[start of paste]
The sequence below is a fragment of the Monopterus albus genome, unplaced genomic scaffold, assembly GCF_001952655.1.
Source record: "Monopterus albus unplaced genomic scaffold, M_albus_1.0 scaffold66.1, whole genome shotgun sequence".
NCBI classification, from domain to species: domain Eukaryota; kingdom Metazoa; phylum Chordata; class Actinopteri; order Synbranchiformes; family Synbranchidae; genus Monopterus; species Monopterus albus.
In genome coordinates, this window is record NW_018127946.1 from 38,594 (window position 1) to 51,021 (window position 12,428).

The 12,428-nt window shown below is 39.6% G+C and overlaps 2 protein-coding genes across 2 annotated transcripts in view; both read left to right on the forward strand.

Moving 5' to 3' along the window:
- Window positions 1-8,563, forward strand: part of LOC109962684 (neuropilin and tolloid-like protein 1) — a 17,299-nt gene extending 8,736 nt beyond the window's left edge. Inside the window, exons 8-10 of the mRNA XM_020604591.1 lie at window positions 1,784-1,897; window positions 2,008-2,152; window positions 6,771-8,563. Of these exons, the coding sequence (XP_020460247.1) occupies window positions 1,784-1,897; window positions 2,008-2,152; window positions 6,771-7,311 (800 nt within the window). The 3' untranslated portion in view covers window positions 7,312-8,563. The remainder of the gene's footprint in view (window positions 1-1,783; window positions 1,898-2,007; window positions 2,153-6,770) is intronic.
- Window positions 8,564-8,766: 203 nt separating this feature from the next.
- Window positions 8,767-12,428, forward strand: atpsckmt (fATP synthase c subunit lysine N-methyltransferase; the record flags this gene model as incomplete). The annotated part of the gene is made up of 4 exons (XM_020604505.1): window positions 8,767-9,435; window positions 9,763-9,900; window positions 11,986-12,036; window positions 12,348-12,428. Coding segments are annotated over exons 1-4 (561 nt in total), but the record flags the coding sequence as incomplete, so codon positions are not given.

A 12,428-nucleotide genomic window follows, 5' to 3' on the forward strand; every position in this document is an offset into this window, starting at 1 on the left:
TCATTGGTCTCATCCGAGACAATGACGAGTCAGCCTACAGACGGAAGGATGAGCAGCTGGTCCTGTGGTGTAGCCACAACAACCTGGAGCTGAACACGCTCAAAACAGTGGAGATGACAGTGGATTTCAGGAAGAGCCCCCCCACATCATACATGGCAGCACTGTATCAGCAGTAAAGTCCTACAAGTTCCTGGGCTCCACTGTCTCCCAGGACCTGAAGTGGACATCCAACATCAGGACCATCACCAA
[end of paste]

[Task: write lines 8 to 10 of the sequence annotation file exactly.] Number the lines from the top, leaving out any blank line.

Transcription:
- Window positions 8,564-8,766: 203 nt separating this feature from the next.
- Window positions 8,767-12,428, forward strand: atpsckmt (fATP synthase c subunit lysine N-methyltransferase; the record flags this gene model as incomplete). The annotated part of the gene is made up of 4 exons (XM_020604505.1): window positions 8,767-9,435; window positions 9,763-9,900; window positions 11,986-12,036; window positions 12,348-12,428. Coding segments are annotated over exons 1-4 (561 nt in total), but the record flags the coding sequence as incomplete, so codon positions are not given.

A 12,428-nucleotide genomic window follows, 5' to 3' on the forward strand; every position in this document is an offset into this window, starting at 1 on the left: